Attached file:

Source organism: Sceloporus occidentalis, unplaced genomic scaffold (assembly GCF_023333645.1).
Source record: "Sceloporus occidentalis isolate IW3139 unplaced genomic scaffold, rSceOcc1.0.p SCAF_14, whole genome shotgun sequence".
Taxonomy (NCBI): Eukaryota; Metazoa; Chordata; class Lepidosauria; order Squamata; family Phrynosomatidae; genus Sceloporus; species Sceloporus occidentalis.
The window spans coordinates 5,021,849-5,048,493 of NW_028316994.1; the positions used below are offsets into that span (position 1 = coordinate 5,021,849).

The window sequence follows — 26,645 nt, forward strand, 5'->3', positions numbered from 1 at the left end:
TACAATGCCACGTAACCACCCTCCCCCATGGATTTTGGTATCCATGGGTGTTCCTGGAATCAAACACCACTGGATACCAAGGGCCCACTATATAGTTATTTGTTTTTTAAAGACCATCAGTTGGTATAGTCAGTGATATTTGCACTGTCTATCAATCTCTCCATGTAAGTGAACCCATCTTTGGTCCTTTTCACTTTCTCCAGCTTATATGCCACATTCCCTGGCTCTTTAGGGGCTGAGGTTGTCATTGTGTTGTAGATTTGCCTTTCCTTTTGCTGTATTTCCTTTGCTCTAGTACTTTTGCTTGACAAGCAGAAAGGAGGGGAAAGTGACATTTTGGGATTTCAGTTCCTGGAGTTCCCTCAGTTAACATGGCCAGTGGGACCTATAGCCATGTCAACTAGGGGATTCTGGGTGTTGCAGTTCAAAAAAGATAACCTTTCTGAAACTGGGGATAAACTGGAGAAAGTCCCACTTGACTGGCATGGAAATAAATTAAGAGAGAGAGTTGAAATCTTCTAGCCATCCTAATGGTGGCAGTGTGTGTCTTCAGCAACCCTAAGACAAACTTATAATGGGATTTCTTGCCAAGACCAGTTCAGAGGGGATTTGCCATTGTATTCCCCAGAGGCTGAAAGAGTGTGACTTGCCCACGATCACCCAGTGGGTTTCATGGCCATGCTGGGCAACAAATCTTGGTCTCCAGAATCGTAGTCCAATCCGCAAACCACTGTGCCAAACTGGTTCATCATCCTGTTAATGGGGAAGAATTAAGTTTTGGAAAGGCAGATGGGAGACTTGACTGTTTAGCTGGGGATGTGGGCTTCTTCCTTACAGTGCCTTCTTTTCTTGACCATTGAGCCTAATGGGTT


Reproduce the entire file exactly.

Source organism: Sceloporus occidentalis, unplaced genomic scaffold (assembly GCF_023333645.1).
Source record: "Sceloporus occidentalis isolate IW3139 unplaced genomic scaffold, rSceOcc1.0.p SCAF_14, whole genome shotgun sequence".
Taxonomy (NCBI): Eukaryota; Metazoa; Chordata; class Lepidosauria; order Squamata; family Phrynosomatidae; genus Sceloporus; species Sceloporus occidentalis.
The window spans coordinates 5,021,849-5,048,493 of NW_028316994.1; the positions used below are offsets into that span (position 1 = coordinate 5,021,849).

The window sequence follows — 26,645 nt, forward strand, 5'->3', positions numbered from 1 at the left end:
TACAATGCCACGTAACCACCCTCCCCCATGGATTTTGGTATCCATGGGTGTTCCTGGAATCAAACACCACTGGATACCAAGGGCCCACTATATAGTTATTTGTTTTTTAAAGACCATCAGTTGGTATAGTCAGTGATATTTGCACTGTCTATCAATCTCTCCATGTAAGTGAACCCATCTTTGGTCCTTTTCACTTTCTCCAGCTTATATGCCACATTCCCTGGCTCTTTAGGGGCTGAGGTTGTCATTGTGTTGTAGATTTGCCTTTCCTTTTGCTGTATTTCCTTTGCTCTAGTACTTTTGCTTGACAAGCAGAAAGGAGGGGAAAGTGACATTTTGGGATTTCAGTTCCTGGAGTTCCCTCAGTTAACATGGCCAGTGGGACCTATAGCCATGTCAACTAGGGGATTCTGGGTGTTGCAGTTCAAAAAAGATAACCTTTCTGAAACTGGGGATAAACTGGAGAAAGTCCCACTTGACTGGCATGGAAATAAATTAAGAGAGAGAGTTGAAATCTTCTAGCCATCCTAATGGTGGCAGTGTGTGTCTTCAGCAACCCTAAGACAAACTTATAATGGGATTTCTTGCCAAGACCAGTTCAGAGGGGATTTGCCATTGTATTCCCCAGAGGCTGAAAGAGTGTGACTTGCCCACGATCACCCAGTGGGTTTCATGGCCATGCTGGGCAACAAATCTTGGTCTCCAGAATCGTAGTCCAATCCGCAAACCACTGTGCCAAACTGGTTCATCATCCTGTTAATGGGGAAGAATTAAGTTTTGGAAAGGCAGATGGGAGACTTGACTGTTTAGCTGGGGATGTGGGCTTCTTCCTTACAGTGCCTTCTTTTCTTGACCATTGAGCCTAATGGGTT